A reader writes:
I work at a university. There is a young man — a student worker — who works at the front desk of a different office at the university, but in the same building as me. A few weeks ago, he sent an email to my coworker asking for her cell number for an “emergency contact” database. She gave it to him, and since then has been receiving texts and phone calls (including one at 7 a.m. telling her to “have a lovely day”) from him. She has shrugged off his advances and he is now leaving her alone.
However, I just received the exact same email asking for my cell number for emergency purposes. I am tempted to write back saying I have already given my personal contact and emergency info to HR and to cc the HR manager into the message so she knows this man is asking for personal numbers on our work email.
Is this appropriate to do? I am a little annoyed and creeped out and I’m afraid he is going to keep doing this to every young woman in the office if it isn’t nipped in the bud now.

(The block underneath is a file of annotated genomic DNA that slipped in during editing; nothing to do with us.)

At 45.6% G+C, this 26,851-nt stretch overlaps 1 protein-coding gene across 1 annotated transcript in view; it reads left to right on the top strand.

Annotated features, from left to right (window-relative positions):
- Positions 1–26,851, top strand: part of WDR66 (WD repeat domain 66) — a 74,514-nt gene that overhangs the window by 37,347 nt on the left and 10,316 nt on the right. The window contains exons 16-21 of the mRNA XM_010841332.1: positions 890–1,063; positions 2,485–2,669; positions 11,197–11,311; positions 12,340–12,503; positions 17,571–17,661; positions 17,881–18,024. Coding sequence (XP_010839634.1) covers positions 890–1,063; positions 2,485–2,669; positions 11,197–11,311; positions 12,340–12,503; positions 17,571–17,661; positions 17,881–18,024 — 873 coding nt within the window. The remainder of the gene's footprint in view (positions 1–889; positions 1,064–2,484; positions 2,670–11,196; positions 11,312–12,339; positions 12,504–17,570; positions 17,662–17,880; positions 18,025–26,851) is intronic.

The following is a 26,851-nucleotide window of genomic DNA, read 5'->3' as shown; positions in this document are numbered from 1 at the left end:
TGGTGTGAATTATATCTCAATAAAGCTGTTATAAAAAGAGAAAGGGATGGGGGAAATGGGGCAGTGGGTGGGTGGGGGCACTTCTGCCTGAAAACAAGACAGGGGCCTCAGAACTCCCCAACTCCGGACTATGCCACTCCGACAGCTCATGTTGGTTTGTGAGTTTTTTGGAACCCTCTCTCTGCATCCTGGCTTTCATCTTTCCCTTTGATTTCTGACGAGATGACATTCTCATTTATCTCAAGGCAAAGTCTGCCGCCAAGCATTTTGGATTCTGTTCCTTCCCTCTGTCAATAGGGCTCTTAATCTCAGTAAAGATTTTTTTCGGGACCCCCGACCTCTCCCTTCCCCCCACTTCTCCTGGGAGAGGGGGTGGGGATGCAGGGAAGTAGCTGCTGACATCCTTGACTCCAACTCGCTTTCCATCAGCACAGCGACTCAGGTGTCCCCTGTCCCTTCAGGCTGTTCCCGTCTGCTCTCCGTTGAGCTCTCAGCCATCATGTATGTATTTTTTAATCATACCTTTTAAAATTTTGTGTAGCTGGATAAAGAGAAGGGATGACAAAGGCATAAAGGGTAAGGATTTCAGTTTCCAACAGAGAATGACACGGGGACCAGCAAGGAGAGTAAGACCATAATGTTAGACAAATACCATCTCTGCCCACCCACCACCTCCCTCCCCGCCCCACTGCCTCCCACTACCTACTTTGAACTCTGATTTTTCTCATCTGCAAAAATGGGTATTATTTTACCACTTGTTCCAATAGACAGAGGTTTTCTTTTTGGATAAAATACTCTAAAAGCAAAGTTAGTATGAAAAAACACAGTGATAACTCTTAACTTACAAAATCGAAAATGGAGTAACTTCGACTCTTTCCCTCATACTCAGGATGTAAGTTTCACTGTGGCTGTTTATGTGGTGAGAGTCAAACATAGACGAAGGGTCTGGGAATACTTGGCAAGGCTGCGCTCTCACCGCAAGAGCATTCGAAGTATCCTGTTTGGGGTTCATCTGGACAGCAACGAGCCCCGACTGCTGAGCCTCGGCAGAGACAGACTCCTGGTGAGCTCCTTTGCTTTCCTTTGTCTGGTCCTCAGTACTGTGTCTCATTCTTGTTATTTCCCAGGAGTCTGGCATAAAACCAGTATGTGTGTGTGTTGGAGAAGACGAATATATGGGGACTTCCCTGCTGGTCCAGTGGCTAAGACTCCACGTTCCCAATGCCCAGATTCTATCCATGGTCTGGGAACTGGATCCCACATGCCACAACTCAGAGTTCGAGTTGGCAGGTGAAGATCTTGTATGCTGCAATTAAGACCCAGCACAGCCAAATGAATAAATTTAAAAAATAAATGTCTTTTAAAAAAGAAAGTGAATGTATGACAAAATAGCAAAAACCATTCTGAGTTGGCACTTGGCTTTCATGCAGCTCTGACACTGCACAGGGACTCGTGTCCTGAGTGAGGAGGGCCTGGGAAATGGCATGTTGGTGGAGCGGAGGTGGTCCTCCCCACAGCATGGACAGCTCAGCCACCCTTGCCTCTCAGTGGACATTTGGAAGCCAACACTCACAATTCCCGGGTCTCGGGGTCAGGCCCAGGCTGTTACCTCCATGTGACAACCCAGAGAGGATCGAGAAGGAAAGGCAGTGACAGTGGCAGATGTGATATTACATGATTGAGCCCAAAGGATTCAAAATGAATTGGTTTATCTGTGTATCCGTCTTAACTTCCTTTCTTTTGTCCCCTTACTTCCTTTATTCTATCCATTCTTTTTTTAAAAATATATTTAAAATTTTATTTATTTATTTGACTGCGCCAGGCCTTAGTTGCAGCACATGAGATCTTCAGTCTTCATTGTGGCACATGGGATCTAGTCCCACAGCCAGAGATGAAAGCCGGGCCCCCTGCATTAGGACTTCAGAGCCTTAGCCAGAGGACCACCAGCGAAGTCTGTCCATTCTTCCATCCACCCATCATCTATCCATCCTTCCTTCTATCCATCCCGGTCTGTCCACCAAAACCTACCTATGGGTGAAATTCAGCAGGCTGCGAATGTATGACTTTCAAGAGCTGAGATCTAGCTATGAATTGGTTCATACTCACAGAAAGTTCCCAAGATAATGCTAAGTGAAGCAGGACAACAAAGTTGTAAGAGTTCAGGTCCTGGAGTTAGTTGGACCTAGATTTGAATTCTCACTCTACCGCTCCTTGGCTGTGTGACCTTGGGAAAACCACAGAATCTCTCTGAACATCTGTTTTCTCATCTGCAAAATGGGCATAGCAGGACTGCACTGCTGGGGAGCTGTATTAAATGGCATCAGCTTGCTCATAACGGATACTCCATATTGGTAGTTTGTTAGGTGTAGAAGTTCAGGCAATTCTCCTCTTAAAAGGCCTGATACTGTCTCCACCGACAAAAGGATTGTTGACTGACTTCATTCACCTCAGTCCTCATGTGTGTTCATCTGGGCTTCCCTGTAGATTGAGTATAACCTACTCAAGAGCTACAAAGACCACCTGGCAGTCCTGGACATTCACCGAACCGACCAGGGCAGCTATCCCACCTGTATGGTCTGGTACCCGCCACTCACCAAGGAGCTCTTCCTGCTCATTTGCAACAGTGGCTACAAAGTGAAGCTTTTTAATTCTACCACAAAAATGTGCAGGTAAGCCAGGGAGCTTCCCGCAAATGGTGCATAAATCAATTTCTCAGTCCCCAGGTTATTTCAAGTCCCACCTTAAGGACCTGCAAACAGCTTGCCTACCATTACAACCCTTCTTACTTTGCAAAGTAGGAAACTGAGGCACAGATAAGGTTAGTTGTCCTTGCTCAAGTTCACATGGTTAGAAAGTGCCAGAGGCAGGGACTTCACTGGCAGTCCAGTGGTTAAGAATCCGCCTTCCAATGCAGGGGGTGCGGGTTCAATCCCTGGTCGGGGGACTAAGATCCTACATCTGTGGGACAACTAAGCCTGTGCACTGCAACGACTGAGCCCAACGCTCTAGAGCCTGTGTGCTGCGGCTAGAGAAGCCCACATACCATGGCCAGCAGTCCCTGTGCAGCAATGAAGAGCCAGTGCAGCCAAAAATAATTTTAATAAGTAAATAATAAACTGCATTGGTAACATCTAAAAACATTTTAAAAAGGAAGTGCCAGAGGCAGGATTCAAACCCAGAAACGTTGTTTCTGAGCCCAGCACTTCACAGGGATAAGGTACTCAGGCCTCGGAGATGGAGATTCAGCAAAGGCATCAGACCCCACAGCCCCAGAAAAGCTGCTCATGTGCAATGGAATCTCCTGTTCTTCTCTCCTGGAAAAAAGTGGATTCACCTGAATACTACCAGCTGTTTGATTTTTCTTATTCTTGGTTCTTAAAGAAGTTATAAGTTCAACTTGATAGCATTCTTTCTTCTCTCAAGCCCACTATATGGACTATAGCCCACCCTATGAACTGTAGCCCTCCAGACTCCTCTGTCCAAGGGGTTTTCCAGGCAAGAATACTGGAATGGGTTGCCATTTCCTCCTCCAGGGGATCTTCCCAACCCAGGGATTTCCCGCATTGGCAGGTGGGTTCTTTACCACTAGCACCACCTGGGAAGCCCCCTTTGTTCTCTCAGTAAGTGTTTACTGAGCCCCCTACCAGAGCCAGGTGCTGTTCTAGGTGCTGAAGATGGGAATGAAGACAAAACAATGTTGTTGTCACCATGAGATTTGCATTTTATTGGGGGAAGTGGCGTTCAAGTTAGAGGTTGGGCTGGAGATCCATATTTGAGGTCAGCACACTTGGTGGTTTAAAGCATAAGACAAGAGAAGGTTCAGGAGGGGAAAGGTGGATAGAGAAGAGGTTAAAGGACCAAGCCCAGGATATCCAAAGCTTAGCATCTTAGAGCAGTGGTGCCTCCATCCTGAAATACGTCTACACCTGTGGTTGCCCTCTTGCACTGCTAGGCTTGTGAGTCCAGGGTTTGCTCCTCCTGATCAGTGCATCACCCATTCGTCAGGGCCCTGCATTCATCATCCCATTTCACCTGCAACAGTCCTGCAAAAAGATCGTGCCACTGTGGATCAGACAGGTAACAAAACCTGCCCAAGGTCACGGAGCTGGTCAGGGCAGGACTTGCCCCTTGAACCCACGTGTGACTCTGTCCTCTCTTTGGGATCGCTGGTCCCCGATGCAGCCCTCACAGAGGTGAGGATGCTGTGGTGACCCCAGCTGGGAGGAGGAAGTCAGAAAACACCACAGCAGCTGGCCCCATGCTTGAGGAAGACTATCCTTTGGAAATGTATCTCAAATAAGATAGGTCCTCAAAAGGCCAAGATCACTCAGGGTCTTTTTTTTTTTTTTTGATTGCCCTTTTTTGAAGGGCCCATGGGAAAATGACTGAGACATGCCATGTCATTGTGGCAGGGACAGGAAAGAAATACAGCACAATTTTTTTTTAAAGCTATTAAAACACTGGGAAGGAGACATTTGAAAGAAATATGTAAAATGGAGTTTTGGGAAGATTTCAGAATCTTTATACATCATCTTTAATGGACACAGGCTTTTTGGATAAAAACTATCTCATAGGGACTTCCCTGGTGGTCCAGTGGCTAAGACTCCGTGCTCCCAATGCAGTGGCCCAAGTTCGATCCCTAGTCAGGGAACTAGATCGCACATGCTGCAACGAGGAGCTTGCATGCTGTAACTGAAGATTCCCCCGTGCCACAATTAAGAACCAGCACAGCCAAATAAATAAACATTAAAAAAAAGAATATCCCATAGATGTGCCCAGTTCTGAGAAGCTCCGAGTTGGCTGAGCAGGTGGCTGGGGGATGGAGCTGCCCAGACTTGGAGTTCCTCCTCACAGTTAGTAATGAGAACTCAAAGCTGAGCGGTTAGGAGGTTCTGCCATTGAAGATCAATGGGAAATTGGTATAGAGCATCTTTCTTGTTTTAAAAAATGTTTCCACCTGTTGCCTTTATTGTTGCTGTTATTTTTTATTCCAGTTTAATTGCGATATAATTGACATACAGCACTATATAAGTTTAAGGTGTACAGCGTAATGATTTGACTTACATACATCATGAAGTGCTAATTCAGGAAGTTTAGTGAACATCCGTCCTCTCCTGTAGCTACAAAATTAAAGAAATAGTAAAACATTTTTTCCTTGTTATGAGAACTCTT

You could, but it’s a bit passive and the HR manager might not pick up on the full problem. For all she knows, he really might have been directed by his manager to compile an emergency contact list. (And in case anyone is wondering if he really might have been — I highly doubt it. That’s a project where you send one mass email, not individual ones over a period of weeks.)
Instead, be more direct. Forward the email to the HR manager with a note about what happened when your friend gave him her phone number for this list. Assume it’ll be taken care of after that.
For what it’s worth, I wish your friend had handled it more directly too, by telling him directly to stop the first time she got one of his texts or phone calls (and especially after that 7 a.m. one). True, she’s not under any obligation to educate this guy that his behavior is inappropriate, but there’s something to the “it takes a village” philosophy when it comes to addressing bad behavior.